Warhol estate loses US Supreme Court copyright fight
Andy Warhol's estate has lost its US Supreme Court copyright fight with celebrity photographer Lynn Goldsmith as the justices faulted the pop artist's use of her photo of singer Prince in a silkscreen series depicting the rock star.
The justices, in a 7-2 ruling authored by progressive Justice Sonia Sotomayor, upheld a lower court's ruling that Warhol's works based on Goldsmith's 1981 photo were not immune from her copyright infringement lawsuit.
The case has been watched closely in the art world and entertainment industry for its implications regarding the legal doctrine called fair use, which promotes freedom of expression by allowing the use of copyright-protected works under certain circumstances without the owner's permission.
Warhol, who died in 1987, was a foremost participant in the pop art movement that germinated in the 1950s.
He created silkscreen print paintings and other revered and financially valuable works inspired by photos of celebrities including actress Marilyn Monroe, singer Elvis Presley, Queen Elizabeth, Chinese leader Mao Zedong and boxer Muhammad Ali.
At issue in the litigation involving Goldsmith was Warhol's Orange Prince series.
Vanity Fair magazine had commissioned Warhol to make an image of Prince to be published accompanying a story about the rocker, giving credit to Goldsmith for the source photograph.
Warhol created 14 silkscreens and two pencil illustrations based on the photo that Goldsmith had taken of Prince for Newsweek magazine in 1981, most of which were not authorised by the photographer.
Goldsmith, 75, has said she learned of the unauthorised works only after Prince's 2016 death.
She countersued the Andy Warhol Foundation in 2017 after it asked a court to find that the works did not violate her copyright.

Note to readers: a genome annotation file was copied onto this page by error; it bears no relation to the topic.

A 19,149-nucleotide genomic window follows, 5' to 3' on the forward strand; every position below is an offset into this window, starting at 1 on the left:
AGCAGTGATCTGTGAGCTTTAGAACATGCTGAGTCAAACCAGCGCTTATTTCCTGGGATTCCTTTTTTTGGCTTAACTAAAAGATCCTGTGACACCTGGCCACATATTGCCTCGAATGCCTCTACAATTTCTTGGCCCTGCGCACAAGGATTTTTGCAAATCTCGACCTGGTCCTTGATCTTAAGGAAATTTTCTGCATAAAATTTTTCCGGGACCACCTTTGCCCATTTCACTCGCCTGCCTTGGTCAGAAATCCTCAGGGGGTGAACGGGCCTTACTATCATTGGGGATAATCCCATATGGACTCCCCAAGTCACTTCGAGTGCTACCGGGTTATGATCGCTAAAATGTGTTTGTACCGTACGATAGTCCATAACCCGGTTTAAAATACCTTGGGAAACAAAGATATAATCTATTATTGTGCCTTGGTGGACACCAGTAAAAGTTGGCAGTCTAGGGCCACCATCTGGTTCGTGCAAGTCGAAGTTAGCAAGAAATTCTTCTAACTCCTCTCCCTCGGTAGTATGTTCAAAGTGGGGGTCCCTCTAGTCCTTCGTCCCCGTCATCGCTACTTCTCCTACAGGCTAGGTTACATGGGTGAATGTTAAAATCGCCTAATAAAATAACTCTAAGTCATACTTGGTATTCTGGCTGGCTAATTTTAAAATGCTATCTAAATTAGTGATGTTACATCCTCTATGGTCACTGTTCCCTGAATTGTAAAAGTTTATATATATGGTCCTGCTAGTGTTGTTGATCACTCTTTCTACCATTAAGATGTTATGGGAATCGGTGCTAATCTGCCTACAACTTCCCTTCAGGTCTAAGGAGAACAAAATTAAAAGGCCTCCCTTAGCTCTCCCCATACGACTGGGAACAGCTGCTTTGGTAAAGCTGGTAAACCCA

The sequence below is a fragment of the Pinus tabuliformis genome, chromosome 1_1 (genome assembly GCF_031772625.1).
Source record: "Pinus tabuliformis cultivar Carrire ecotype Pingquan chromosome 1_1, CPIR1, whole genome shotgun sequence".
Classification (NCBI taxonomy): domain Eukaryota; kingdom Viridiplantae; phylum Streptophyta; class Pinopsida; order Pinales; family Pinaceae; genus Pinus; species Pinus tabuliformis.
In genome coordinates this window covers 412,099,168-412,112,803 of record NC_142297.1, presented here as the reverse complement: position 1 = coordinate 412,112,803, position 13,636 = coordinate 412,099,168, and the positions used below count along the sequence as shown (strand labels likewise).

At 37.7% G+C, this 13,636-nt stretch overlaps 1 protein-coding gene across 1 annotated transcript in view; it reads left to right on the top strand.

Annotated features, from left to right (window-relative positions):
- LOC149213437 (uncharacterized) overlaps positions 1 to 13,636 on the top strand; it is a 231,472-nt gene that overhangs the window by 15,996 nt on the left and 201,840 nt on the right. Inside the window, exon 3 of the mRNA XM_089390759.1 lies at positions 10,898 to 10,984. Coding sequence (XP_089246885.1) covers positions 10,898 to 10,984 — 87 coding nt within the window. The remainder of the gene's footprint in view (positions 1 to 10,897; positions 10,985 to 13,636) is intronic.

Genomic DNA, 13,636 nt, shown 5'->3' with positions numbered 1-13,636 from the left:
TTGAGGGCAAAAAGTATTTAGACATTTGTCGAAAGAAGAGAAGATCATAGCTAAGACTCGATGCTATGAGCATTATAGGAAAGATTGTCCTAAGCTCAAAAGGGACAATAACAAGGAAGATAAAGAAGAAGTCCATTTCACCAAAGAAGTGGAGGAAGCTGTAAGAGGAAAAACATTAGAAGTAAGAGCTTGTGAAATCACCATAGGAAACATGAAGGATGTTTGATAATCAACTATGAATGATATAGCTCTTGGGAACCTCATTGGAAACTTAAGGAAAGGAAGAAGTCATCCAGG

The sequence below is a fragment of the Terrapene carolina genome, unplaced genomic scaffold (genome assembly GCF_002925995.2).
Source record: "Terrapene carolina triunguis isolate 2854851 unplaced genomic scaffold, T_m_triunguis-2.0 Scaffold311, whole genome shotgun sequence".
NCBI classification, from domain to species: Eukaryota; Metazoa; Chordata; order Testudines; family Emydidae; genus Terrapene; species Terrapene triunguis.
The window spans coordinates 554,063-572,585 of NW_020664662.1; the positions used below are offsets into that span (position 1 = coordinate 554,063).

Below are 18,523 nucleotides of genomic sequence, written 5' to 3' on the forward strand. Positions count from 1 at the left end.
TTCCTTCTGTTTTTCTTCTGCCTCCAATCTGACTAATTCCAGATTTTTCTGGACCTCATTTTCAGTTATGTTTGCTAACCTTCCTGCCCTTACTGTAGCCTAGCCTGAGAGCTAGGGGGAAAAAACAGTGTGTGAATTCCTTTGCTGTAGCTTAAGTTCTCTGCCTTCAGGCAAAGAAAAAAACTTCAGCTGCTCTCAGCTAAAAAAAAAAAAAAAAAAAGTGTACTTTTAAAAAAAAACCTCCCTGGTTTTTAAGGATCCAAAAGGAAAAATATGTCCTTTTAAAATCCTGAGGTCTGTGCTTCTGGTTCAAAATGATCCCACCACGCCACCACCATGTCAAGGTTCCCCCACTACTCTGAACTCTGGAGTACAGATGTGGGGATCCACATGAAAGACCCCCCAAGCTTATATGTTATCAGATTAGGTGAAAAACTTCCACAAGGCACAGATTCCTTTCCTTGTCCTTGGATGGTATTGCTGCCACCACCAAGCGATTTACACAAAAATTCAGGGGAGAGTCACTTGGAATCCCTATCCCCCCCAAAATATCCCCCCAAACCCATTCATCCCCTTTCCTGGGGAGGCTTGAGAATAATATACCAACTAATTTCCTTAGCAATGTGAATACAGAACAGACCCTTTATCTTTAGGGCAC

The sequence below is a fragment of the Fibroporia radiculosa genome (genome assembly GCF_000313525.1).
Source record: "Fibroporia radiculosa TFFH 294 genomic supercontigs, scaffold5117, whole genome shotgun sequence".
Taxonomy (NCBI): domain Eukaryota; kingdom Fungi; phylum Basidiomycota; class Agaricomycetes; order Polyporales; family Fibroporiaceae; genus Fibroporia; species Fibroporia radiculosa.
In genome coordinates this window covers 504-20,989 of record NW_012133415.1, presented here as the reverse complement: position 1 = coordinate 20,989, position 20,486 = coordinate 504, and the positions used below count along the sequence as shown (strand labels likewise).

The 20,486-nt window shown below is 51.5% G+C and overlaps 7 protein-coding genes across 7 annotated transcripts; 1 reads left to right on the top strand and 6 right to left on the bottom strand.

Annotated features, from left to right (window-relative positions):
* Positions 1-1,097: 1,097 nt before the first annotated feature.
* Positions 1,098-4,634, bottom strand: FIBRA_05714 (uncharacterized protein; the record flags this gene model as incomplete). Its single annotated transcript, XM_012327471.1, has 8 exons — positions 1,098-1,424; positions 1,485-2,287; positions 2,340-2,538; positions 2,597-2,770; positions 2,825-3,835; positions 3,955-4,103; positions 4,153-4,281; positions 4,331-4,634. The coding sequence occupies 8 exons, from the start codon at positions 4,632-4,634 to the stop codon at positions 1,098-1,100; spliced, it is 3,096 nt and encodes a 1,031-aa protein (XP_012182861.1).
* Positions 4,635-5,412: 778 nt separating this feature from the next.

A key factor courts have used to determine fair use is whether the new work has a "transformative" purpose such as parody, education or criticism.
The New York-based 2nd US Circuit Court of Appeals reversed a judge's ruling that Warhol had made fair use of Goldsmith's photo by transforming her depiction of a "vulnerable" musician into a "larger-than-life" figure.
The 2nd Circuit decided that judges should not "assume the role of art critic" by considering its meaning but instead decide whether the new work has a different artistic purpose and character from the old one.
Under that standard, the circuit court said Warhol's paintings were closer to adapting Goldsmith's photo in a different medium than transforming it.
Echoing a recommendation from US President Joe Biden's administration, the Supreme Court focused on the specific use that allegedly infringed Goldsmith's copyright - a licence of Warhol's work to Conde Nast – and said it was not transformative because it served the same commercial purpose as Goldsmith's photo: to depict Prince in a magazine.
Sotomayor distinguished that use from Warhol's pop art, like his famed prints of Campbell Soup cans.
"The Soup Cans series uses Campbell's copyrighted work for an artistic commentary on consumerism, a purpose that is orthogonal to advertising soup," Sotomayor wrote.
Progressive Justice Elena Kagan wrote a dissent joined by conservative Chief Justice John Roberts, arguing for the artistic value of appropriation with nods to artists ranging from author William Shakespeare to painter Eduoard Manet to rock musician Nick Cave.
"All that matters" in the ruling issued by the court's majority, Kagan wrote, "is that Warhol and the publisher entered into a licensing transaction, similar to one Goldsmith might have done. Because the artist had such a commercial purpose, all the creativity in the world could not save him."
"In declining to acknowledge the importance of transformative copying, the court today, and for the first time, turns its back on how creativity works," Kagan said.
Sotomayor wrote that dissent written by Kagan "misses the forest for a tree," and that its "single-minded focus on the value of copying ignores the value of original works".